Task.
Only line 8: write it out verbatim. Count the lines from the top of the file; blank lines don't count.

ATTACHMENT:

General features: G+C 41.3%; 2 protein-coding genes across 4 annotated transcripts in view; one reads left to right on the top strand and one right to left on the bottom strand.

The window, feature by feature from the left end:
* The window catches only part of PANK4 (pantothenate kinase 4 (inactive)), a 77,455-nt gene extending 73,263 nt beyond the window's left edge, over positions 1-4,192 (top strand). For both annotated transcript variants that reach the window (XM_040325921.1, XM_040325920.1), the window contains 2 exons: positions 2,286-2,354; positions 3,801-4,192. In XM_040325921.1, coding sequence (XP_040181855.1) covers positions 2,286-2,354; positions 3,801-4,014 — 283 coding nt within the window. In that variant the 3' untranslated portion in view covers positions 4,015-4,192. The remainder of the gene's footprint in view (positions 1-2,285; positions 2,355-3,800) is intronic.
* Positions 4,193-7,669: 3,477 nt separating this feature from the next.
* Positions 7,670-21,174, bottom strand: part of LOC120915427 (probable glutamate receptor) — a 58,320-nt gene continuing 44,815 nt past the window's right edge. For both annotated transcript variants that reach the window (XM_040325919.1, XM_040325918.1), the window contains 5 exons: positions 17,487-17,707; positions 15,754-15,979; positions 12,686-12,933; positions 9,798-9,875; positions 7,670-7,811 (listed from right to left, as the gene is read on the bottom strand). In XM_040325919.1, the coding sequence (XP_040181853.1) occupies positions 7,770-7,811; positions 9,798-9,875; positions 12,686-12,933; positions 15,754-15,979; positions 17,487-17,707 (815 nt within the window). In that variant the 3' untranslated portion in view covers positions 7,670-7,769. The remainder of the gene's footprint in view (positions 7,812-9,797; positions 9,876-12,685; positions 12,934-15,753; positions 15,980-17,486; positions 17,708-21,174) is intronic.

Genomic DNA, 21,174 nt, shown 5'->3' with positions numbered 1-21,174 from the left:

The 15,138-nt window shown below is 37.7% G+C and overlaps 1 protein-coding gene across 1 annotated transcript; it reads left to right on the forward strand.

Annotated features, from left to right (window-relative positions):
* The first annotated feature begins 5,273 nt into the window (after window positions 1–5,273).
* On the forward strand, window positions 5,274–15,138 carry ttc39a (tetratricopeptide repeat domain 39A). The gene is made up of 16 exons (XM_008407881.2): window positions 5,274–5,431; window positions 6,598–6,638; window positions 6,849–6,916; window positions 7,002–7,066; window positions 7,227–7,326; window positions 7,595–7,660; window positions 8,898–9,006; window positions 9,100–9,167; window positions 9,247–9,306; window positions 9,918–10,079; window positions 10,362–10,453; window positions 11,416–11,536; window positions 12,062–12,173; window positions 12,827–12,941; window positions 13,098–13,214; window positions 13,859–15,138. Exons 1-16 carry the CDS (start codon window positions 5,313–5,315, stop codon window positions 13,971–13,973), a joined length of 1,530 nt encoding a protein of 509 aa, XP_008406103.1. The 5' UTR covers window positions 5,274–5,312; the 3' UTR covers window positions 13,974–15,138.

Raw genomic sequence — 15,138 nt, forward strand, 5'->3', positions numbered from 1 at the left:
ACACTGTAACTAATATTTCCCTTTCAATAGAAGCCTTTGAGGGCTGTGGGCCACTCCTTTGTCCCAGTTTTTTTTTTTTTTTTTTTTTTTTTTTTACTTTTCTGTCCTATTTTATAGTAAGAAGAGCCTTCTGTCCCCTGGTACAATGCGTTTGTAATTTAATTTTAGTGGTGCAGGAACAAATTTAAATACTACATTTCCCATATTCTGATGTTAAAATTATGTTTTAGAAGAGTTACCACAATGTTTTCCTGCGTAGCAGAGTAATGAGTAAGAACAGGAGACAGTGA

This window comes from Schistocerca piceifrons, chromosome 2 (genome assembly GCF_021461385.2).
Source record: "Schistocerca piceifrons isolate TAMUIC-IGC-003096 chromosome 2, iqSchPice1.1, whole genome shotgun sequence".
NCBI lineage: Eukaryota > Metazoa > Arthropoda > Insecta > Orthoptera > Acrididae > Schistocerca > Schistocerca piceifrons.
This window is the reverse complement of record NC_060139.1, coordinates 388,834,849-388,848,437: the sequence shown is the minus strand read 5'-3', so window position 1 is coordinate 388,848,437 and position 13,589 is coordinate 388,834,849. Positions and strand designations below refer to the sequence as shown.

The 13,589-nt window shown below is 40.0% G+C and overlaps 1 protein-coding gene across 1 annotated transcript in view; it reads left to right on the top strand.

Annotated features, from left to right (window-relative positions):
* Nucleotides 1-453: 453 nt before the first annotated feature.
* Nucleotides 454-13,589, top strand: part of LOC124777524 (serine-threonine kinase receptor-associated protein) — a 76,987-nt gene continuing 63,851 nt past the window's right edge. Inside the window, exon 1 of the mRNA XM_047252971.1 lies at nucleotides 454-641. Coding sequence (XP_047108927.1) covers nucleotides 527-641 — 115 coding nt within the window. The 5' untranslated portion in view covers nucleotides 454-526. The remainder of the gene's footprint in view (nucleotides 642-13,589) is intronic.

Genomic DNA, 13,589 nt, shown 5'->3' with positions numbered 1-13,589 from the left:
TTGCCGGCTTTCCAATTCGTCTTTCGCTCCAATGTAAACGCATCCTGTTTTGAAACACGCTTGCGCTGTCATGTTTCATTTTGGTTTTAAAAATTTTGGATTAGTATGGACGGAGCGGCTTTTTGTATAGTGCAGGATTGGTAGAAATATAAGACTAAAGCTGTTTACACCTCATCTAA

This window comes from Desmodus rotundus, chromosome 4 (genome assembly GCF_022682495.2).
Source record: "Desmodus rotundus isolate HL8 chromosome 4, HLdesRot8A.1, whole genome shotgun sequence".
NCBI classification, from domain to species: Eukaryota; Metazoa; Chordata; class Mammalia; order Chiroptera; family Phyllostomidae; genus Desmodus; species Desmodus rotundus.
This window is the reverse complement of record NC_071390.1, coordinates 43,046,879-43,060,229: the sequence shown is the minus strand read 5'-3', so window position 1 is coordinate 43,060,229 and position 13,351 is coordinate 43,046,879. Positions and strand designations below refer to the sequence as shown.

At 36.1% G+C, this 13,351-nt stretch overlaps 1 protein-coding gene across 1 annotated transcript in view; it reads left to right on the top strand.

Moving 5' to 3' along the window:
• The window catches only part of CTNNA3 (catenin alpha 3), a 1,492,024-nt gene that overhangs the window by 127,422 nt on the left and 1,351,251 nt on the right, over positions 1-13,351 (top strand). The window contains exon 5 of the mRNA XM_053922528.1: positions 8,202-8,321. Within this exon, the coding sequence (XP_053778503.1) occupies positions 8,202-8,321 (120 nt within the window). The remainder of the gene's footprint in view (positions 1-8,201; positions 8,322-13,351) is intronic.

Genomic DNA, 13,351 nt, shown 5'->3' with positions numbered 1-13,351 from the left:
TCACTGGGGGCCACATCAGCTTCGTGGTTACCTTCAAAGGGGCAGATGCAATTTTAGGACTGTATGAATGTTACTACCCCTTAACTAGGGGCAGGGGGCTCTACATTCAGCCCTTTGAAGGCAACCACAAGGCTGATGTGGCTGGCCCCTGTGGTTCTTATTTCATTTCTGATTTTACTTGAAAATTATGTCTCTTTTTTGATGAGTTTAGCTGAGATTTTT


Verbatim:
Annotated features, from left to right (window-relative positions):